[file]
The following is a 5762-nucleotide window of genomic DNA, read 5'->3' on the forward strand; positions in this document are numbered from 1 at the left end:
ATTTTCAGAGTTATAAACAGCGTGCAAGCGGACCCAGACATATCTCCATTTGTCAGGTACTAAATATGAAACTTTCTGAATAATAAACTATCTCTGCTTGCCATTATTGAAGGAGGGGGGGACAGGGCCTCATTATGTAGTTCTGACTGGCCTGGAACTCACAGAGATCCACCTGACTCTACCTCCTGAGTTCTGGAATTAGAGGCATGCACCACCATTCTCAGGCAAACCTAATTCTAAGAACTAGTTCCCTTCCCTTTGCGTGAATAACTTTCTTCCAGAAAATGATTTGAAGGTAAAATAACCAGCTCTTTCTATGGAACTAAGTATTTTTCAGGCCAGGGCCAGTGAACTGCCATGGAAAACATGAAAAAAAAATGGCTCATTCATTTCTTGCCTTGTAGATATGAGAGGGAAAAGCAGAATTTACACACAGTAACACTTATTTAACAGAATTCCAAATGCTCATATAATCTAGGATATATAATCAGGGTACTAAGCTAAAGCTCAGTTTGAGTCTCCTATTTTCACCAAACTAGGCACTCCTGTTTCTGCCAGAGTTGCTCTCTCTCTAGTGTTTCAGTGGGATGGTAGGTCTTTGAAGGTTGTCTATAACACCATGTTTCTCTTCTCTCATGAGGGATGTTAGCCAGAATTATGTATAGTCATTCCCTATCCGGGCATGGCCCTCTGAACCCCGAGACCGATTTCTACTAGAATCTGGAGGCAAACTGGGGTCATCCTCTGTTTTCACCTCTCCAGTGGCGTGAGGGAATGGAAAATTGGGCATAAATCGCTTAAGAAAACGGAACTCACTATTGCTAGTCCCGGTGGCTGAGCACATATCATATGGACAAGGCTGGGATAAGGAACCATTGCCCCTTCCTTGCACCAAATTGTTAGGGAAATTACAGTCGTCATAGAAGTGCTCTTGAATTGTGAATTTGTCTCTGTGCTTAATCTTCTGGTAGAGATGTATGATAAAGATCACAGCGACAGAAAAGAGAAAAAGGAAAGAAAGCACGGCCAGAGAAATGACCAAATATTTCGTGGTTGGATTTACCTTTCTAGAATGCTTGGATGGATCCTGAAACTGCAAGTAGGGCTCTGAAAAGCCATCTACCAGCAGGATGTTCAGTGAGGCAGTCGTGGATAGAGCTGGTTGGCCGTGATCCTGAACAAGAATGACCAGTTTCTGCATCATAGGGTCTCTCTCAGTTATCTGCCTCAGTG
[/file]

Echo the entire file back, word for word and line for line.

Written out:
The following is a 5762-nucleotide window of genomic DNA, read 5'->3' on the forward strand; positions in this document are numbered from 1 at the left end:
ATTTTCAGAGTTATAAACAGCGTGCAAGCGGACCCAGACATATCTCCATTTGTCAGGTACTAAATATGAAACTTTCTGAATAATAAACTATCTCTGCTTGCCATTATTGAAGGAGGGGGGGACAGGGCCTCATTATGTAGTTCTGACTGGCCTGGAACTCACAGAGATCCACCTGACTCTACCTCCTGAGTTCTGGAATTAGAGGCATGCACCACCATTCTCAGGCAAACCTAATTCTAAGAACTAGTTCCCTTCCCTTTGCGTGAATAACTTTCTTCCAGAAAATGATTTGAAGGTAAAATAACCAGCTCTTTCTATGGAACTAAGTATTTTTCAGGCCAGGGCCAGTGAACTGCCATGGAAAACATGAAAAAAAAATGGCTCATTCATTTCTTGCCTTGTAGATATGAGAGGGAAAAGCAGAATTTACACACAGTAACACTTATTTAACAGAATTCCAAATGCTCATATAATCTAGGATATATAATCAGGGTACTAAGCTAAAGCTCAGTTTGAGTCTCCTATTTTCACCAAACTAGGCACTCCTGTTTCTGCCAGAGTTGCTCTCTCTCTAGTGTTTCAGTGGGATGGTAGGTCTTTGAAGGTTGTCTATAACACCATGTTTCTCTTCTCTCATGAGGGATGTTAGCCAGAATTATGTATAGTCATTCCCTATCCGGGCATGGCCCTCTGAACCCCGAGACCGATTTCTACTAGAATCTGGAGGCAAACTGGGGTCATCCTCTGTTTTCACCTCTCCAGTGGCGTGAGGGAATGGAAAATTGGGCATAAATCGCTTAAGAAAACGGAACTCACTATTGCTAGTCCCGGTGGCTGAGCACATATCATATGGACAAGGCTGGGATAAGGAACCATTGCCCCTTCCTTGCACCAAATTGTTAGGGAAATTACAGTCGTCATAGAAGTGCTCTTGAATTGTGAATTTGTCTCTGTGCTTAATCTTCTGGTAGAGATGTATGATAAAGATCACAGCGACAGAAAAGAGAAAAAGGAAAGAAAGCACGGCCAGAGAAATGACCAAATATTTCGTGGTTGGATTTACCTTTCTAGAATGCTTGGATGGATCCTGAAACTGCAAGTAGGGCTCTGAAAAGCCATCTACCAGCAGGATGTTCAGTGAGGCAGTCGTGGATAGAGCTGGTTGGCCGTGATCCTGAACAAGAATGACCAGTTTCTGCATCATAGGGTCTCTCTCAGTTATCTGCCTCAGTG